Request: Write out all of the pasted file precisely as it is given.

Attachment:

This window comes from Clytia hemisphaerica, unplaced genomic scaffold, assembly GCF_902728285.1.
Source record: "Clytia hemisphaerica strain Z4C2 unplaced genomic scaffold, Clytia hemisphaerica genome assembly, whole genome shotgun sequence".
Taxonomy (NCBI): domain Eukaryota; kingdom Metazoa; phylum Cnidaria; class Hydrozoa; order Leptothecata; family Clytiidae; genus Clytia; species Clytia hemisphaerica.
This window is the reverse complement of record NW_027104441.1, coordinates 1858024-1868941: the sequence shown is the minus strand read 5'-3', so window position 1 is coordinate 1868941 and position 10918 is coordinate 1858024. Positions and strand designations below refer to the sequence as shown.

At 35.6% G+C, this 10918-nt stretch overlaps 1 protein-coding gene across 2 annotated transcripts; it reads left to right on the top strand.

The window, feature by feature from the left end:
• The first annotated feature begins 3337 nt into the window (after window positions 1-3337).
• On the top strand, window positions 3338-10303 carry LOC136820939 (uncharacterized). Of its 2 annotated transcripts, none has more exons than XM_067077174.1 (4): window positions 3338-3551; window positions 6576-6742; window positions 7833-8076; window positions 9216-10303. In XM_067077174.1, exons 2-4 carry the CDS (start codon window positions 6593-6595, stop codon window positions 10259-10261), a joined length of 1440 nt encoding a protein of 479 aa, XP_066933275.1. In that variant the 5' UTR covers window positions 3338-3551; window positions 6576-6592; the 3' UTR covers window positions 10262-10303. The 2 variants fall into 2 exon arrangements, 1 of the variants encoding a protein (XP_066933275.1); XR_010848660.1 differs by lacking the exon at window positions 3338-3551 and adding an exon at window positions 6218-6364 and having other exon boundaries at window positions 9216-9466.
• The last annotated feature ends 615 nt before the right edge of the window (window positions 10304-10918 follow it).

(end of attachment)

This window comes from Clytia hemisphaerica, unplaced genomic scaffold, assembly GCF_902728285.1.
Source record: "Clytia hemisphaerica strain Z4C2 unplaced genomic scaffold, Clytia hemisphaerica genome assembly, whole genome shotgun sequence".
Taxonomy (NCBI): domain Eukaryota; kingdom Metazoa; phylum Cnidaria; class Hydrozoa; order Leptothecata; family Clytiidae; genus Clytia; species Clytia hemisphaerica.
This window is the reverse complement of record NW_027104441.1, coordinates 1858024-1868941: the sequence shown is the minus strand read 5'-3', so window position 1 is coordinate 1868941 and position 10918 is coordinate 1858024. Positions and strand designations below refer to the sequence as shown.

At 35.6% G+C, this 10918-nt stretch overlaps 1 protein-coding gene across 2 annotated transcripts; it reads left to right on the top strand.

The window, feature by feature from the left end:
• The first annotated feature begins 3337 nt into the window (after window positions 1-3337).
• On the top strand, window positions 3338-10303 carry LOC136820939 (uncharacterized). Of its 2 annotated transcripts, none has more exons than XM_067077174.1 (4): window positions 3338-3551; window positions 6576-6742; window positions 7833-8076; window positions 9216-10303. In XM_067077174.1, exons 2-4 carry the CDS (start codon window positions 6593-6595, stop codon window positions 10259-10261), a joined length of 1440 nt encoding a protein of 479 aa, XP_066933275.1. In that variant the 5' UTR covers window positions 3338-3551; window positions 6576-6592; the 3' UTR covers window positions 10262-10303. The 2 variants fall into 2 exon arrangements, 1 of the variants encoding a protein (XP_066933275.1); XR_010848660.1 differs by lacking the exon at window positions 3338-3551 and adding an exon at window positions 6218-6364 and having other exon boundaries at window positions 9216-9466.
• The last annotated feature ends 615 nt before the right edge of the window (window positions 10304-10918 follow it).